Henry Colton is a progressive farmer and one of the most extensive breeders of hogs in the county. He has at this writing (November, 1901) one hundred and ten head of fine thoroughbred Chester Whites that are his especial pride. Among this number are fifty-two which he is feeding for the market. He has six brood sows whose increase aggregates fifty-six pigs. He has one pedegreed sow and nine thoroughbred pigs. Mr. Colton raises on an average from one hundred and sixty to one hundred and seventy pigs annually. During the month of September, 1900, he sold ninety-three April pigs for six hundred dollars; lumped them off to a Kansas City hog buyer. The proceeds of his sales in 1900 were $1,285.
The first ten or a dozen years of Mr. Colton's sojourn in Kansas he says "he had to rob Peter to pay Paul," and "rob Paul to pay Peter," but he had worked other people's land long enough and wanted a farm of his own, so he came to Kansas, the poor man's land, to secure one. In March, 1884, he bought what was the original homestead of John Pace, one of the early settlers of Cloud county. Mr. Colton put most of the improvements on the farm, remodeled the house, erected a substantial barn, sheds, a model and modern poultry house, etc. He was burdened with a debt of two thousand nine hundred dollars hanging over his head, but 1900 found him one of the most prosperous farmers and stockmen in the Solomon valley, with his farm clear of debt. He bought corn, fed hogs and raised good wheat; these were the industries that brought him to the front. He has been very successful the past four years.
Mr. Colton is a native of Jefferson county, New York, born February 12, 1838. He is a son of William Henry and Lucretia (Felt) Colton. His father was a Canadian by birth and served in the Patriot war of 1838, from which he never returned and was presumably killed. He was a blacksmith and wagon maker by occupation. The Felt ancestry were from the Green Mountain country of Vermont, and subsequently settled in Jefferson county New York. To this union three children were born. Edward and Edwin, twins. Edwin was a resident of Ottawa county for twenty-six years. In 1898 he moved to Oklahoma, where he now lives on a farm near Kingfisher. When her family of boys were small Mrs. Colton broke up housekeeping. Edward was placed with a family with whom he became dissatisfied, ran away from home at the age of fifteen years and has not been heard from since.
Mr. Colton received a limited education, working in summer and attending school in winter. He located in Indiana when nineteen years of age and began farming for himself. In 1866 he emigrated to Benton county, Iowa, where he farmed until coming to Kansas in 1884. Mr. Colton was married in Fort Wayne, Indiana, in 1862, to Esther Clark, a daughter of D.L. Clark, of Huron county, Ohio. Mrs. Colton was a successful school teacher in Ohio and Indiana. Her mother died when she was three years old and her father when she was nine.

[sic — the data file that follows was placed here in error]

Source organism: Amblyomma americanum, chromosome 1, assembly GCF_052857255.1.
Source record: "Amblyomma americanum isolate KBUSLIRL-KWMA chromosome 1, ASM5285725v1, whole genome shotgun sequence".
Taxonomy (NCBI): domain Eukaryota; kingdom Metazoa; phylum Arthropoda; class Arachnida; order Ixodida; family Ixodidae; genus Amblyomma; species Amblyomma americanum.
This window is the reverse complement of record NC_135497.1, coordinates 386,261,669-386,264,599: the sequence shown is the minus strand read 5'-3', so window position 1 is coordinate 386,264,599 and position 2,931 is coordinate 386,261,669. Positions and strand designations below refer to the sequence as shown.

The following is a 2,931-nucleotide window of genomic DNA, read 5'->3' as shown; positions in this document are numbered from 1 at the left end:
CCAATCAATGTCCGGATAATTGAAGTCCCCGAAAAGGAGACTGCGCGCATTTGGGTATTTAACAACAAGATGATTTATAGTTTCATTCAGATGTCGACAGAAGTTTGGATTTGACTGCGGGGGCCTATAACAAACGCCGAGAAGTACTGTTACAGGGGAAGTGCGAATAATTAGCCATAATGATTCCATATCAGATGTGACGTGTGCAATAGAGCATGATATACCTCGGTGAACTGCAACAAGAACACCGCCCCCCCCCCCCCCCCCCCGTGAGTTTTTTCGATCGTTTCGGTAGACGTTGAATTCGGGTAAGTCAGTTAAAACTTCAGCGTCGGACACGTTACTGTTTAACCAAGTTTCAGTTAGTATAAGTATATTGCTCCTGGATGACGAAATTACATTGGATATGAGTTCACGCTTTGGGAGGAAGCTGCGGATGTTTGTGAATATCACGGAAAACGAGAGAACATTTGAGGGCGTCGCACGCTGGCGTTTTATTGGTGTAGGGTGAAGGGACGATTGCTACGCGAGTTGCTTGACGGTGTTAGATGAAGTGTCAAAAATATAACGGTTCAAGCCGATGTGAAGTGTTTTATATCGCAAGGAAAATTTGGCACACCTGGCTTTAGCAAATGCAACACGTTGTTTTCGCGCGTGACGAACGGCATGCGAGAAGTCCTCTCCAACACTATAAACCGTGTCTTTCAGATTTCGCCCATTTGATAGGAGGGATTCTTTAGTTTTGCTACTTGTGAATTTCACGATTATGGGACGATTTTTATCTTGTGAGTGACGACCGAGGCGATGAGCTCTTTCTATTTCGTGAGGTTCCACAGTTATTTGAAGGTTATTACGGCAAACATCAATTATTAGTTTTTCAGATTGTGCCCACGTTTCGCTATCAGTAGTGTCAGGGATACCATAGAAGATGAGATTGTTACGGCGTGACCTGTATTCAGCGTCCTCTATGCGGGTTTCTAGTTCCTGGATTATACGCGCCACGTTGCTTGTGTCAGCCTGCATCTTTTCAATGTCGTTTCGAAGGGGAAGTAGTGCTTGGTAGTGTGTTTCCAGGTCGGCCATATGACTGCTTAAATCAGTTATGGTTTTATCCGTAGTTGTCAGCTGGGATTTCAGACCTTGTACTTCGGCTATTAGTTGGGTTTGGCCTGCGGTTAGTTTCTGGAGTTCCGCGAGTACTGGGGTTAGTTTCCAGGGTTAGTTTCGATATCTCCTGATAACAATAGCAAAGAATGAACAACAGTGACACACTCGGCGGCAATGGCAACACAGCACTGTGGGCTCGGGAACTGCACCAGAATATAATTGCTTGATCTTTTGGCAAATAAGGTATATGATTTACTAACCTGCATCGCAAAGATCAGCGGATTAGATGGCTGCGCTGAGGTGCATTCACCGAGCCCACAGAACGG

To Mr. and Mrs. Colton have been born six sons and six daughters, viz.: James H., a farmer of Meredith township, married to Lydia Bates; they are the parents of one child, Neva. Edwin, employed as fireman on the Rock Island railroad, married Mary Hurley, a daughter of James Hurley (see sketch) they are the parents of three children, Ray, Frank and Theresa. Eva, the widow of William Mantz, is the mother of three children, Nona, Stella and Constance. Nellie, wife of Edwin Throckmorton, residents of Golden, Colorado, where he is employed as clerk in a store. He is a printer by trade. They have two children, Clare and Esther. Cynthia, wife of A.O. Holbert, a farmer and stockman of Meredith township; their family consists of two children, Fred and Lottie Marie. George, a member of the police force of Denver, Colorado, married Isabella Berry, of Deliver, formerly of Lincoln, Nebraska. Adelia, Lawrence and Laura, twins, (the latter died in infancy); Lucretia and Lenard, twins (the latter died in infancy), and Lester Grant, who was born on the aninversary of President Grant's birthday, and was named for that statesman. Adelia and Lucretia, prepossessing young women, are members of the household.
Mr. Colton is a Populist, politically. He has served his township two years as trustee, three years as treasurer and a member of the school board for several years.
Transcribed from E.F. Hollibaugh's Biographical history of Cloud County, Kansas biographies of representative citizens. Illustrated with portraits of prominent people, cuts of homes, stock, etc. [n.p., 1903] 919p. illus., ports. 28 cm.
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